The combination of Morgan’s writing, Hodges‘ directing, Vize’s set design and the performances from Castelow and Kemp make The Audience unmissable. The private meetings liken to therapy sessions for the Prime Minister, and throughout we get a sense that all of the Prime Ministers are very similar men, just in a “different tie.”  By the end, we feel we have grown to understand the Queen, her PM’s, and the delicate balance that keeps it all together just a little bit more than we did before we started, all the while being entertained with Elizabeth’s wit and perfectly posh accent.

 

See The Audience at NST City, Southampton from 24 May – 22 June. Get your tickets here

 

 

 

REVIEW: SIX the Musical (Arts Theatre London, West End)

Rating: ★★★★★
Quick Summary: A #MeToo era statement musical filled to the ruff with riffs, harmony, and Renaissance puns.


Six the Musical is the newest musical based on historical events to hit London. The six wives of King Henry VIII join together on stage in a Spice-girl-esque concert to inform the audience on all the grievances they have against their shared husband. In a competition to crown the leader of the band, each queen has a solo song to show the audience how they suffered the “biggest load of B-S from the man that put a ring on it.”  Through each song we get a glimpse into the personality of each queen, and also the personality of Henry VIII even though he never appears on the stage.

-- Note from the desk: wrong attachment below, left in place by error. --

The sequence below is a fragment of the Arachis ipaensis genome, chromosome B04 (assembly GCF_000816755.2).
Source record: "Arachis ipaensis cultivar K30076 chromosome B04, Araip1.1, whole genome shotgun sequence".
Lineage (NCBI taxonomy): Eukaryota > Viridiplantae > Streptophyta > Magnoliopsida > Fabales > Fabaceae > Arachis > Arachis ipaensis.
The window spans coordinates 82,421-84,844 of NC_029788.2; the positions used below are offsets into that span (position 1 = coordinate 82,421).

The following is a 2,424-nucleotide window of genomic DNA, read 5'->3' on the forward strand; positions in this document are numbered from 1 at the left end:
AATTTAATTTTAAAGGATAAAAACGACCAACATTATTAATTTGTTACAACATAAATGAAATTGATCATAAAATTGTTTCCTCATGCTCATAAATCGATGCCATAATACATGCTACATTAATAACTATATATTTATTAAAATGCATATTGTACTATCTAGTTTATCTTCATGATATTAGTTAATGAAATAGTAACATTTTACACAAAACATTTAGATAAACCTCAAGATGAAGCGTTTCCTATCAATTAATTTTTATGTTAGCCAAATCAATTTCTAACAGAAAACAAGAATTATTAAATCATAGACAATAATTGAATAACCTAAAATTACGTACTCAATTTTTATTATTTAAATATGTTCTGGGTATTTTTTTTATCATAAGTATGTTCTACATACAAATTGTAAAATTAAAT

T H E    S H O W 

Now, there is no doubt that this musical is founded in feminism. Six women, standing on stage and demanding back their independence, as well as proving to the audience that there is more to them than just being married to a famous man.
This sentiment, however, takes a while to get to. At first, it seems the show will not pass the Bechdel test – yes, there’s more than one named woman on stage talking, but all of their conversations are about a man! Or so it seems, until the penultimate song, Katherine Parr’s “I Don’t Need Your Love.” Finally, we hear one of the queens stand up and say “Henry… I will never belong to you!” and tell the audience all the other amazing achievements of her life that were nothing to do with men. She tells us to remember how she was a writer, helped women to independently study scripture, and got a woman to paint her picture. This makes the show less of a preachy feminist statement, but more of an observation of how we are remembered once we die, and how society should change to see women as more than just a wife. 

 

T H E    C A S T